Big Fat Deal

January 16, 2009 08:33 AM

When soybean prices rolled to record highs last summer, some growers figured the bloom was off the specialty bean market. Not hardly.

Fact is, you can't get much hotter than the new functional soybean oils that sidestep today's trans-fat issue, which has cost soy oil markets and boosted palm oil.

As demand for healthier foods continues to grow, seed companies are offering new generations of better beans without the yield penalty associated with earlier varieties.

Segregation. On the front end of this trend are healthy contracting opportunities for growers willing to take the pains to identity-preserve their products. Can you swallow a $2.75/ bu. premium?

That's the added benefit of growing non-GM ultralow-linolenic acid soybeans for Asoyia, says Brett Maxwell, vice president of operations and production for the Iowa City, Iowa, company, which is farmer- and employee-owned. Asoyia is the first seed company to release an ultralow-linolenic (1%) soybean variety, a benefit that extends shelf life and suitability for heavy-duty frying applications.

Low-linolenic soybeans were first to market. They contain 3% linolenic acid versus 8% in traditional beans, reducing the need for hydrogenation, the process that produces trans fat, which is claimed to clog arteries.

Shop around. Premiums and contracts vary depending on acid content and whether the soybeans are genetically modified to resist herbicides. On average, growers see a premium of 60¢/bu. for on-farm-stored low-lin soybeans (3%) and 55¢/bu. for those delivered at harvest.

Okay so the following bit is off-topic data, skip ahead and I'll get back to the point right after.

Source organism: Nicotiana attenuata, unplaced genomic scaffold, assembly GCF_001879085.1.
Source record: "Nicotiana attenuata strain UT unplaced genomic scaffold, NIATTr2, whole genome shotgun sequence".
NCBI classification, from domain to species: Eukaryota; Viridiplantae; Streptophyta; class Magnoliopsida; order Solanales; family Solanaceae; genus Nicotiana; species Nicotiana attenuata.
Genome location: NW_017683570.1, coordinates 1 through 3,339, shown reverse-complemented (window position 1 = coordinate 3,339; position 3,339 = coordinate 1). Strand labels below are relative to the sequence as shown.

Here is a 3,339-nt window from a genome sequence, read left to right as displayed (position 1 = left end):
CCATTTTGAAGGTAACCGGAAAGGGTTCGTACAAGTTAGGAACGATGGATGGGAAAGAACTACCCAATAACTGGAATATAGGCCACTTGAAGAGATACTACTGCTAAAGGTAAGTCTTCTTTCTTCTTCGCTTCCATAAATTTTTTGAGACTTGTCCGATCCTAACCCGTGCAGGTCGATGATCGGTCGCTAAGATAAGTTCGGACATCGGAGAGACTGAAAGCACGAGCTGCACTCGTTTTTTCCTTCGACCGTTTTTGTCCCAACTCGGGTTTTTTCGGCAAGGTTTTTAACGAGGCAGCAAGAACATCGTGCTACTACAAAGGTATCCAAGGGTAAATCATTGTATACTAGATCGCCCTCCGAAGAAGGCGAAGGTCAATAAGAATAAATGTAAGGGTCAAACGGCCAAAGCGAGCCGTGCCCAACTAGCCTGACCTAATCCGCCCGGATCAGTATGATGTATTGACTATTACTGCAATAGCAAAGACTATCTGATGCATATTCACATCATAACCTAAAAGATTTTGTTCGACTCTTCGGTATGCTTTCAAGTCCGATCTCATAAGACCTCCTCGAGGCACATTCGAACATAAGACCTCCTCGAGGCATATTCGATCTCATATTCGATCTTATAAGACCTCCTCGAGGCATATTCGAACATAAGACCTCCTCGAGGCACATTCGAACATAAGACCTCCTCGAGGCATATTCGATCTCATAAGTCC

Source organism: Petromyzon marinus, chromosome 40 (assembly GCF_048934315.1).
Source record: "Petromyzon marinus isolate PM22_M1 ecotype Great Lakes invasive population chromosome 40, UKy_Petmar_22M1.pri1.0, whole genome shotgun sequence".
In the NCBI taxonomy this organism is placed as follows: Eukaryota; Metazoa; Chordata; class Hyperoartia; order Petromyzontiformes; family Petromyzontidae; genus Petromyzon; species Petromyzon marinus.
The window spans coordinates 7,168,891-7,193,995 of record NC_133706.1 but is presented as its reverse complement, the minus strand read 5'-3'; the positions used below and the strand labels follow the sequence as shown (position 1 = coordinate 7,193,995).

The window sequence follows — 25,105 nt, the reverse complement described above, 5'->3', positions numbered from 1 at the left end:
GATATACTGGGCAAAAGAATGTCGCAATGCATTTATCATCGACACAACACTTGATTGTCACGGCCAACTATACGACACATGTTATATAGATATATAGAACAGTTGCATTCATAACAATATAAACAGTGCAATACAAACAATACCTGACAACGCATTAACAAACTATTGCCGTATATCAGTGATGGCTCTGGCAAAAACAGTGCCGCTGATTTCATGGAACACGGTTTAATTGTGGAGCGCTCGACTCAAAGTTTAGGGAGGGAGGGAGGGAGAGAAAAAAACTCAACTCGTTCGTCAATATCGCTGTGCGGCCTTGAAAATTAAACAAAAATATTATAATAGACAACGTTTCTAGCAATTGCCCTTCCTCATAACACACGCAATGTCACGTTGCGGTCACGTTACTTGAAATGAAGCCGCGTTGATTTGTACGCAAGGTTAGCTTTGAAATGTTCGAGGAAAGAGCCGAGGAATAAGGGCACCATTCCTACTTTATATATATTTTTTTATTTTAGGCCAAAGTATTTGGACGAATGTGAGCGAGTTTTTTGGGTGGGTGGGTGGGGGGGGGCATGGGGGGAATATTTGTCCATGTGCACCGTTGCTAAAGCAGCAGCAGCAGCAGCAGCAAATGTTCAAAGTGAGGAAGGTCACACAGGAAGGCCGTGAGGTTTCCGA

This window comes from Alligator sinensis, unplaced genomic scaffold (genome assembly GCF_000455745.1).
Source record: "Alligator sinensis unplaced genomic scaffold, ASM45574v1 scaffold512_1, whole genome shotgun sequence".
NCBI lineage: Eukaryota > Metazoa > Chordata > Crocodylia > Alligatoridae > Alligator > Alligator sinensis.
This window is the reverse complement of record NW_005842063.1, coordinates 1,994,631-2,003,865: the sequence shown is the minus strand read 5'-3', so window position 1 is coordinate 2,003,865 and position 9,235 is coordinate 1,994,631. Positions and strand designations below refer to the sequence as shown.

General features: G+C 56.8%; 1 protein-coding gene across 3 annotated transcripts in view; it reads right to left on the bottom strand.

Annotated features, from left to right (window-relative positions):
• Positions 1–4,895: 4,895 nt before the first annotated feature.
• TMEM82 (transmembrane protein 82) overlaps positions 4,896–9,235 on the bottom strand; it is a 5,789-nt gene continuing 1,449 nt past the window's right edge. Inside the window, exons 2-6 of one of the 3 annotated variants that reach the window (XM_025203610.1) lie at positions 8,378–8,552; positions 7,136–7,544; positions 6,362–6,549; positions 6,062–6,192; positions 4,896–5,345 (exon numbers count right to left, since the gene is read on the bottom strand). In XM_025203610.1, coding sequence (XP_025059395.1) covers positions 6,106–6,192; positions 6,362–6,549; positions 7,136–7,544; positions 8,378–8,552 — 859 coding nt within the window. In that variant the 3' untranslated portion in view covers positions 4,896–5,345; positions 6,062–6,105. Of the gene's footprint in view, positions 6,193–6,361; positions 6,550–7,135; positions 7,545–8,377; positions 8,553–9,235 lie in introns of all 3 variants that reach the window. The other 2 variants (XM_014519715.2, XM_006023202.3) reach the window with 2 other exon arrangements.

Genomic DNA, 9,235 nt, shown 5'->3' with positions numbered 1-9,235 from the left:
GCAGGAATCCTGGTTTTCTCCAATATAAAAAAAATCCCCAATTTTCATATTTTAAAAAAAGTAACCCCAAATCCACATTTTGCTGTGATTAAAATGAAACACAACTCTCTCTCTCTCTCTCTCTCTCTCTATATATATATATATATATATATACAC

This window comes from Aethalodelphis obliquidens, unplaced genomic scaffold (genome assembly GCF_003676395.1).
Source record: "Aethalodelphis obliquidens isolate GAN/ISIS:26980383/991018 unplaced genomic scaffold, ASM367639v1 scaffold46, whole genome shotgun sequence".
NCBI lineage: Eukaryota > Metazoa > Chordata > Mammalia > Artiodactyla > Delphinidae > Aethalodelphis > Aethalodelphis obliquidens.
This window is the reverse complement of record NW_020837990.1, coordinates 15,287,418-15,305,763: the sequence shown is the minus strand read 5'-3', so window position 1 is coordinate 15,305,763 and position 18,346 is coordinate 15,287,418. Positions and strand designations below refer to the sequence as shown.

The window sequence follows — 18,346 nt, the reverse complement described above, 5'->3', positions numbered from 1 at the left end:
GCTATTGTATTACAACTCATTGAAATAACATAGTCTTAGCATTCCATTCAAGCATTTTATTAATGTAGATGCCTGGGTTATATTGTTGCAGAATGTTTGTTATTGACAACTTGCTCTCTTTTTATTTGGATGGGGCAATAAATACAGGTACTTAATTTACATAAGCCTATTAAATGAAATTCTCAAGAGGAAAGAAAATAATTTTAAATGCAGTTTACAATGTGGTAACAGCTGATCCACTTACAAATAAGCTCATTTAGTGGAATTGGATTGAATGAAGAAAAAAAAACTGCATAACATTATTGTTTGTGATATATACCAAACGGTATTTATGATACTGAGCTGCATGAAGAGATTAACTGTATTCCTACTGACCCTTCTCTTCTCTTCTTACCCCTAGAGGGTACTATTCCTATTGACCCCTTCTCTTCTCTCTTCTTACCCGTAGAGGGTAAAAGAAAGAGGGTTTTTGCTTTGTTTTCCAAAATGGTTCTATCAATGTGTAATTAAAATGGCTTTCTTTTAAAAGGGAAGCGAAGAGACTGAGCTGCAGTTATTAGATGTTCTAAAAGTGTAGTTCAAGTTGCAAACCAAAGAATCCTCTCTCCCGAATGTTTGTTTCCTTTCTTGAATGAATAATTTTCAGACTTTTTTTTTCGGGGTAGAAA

Asoyia and Pioneer have a collaborative agreement on an ultralow-lin, glyphosate-tolerant line that fetches $1/bu. premium, Maxwell says.

A provision in Title I of the farm bill called Quality Incentives Payments will provide additional help in offsetting the cost of growing certain healthy oilseeds.

Greg Anderson, a Newman Grove, Neb., farmer and chairman of Qualisoy, the collaborative soybean industry effort driving the development of trait-enhanced soybeans, says they will increasingly be tailor-made to meet the needs of end users. "We need all the markets we can get for oil," he says.

Coming next are beans with higher levels of oleic acid, which will enhance the use of soy oil in spreads and baking.

The recipe for success in specialty beans is to make sure varieties coming down the road also have strong agronomic performance in the field, says Joe Bothe, soybean quality traits manager for Monsanto. 

More New Beans on the Web
Visit our Web site for more information about specialty entries available for seeding in 2009 and major companies' upcoming high-oleic beans. Also expected soon are varieties with high stearate levels that offer a trans-fat solution for food products that require solid fat. And in coming years, fields will be growing the first land-based supply of essential Omega-3 fatty acids. With soy oil that contains 20% stearidonic acid, the goal is to provide a functional oil with the taste, shelf life and stability of soybean oil combined with the heart health benefits of fish oil.

To contact Pam Smith, e-mail

Top Producer, January 2009

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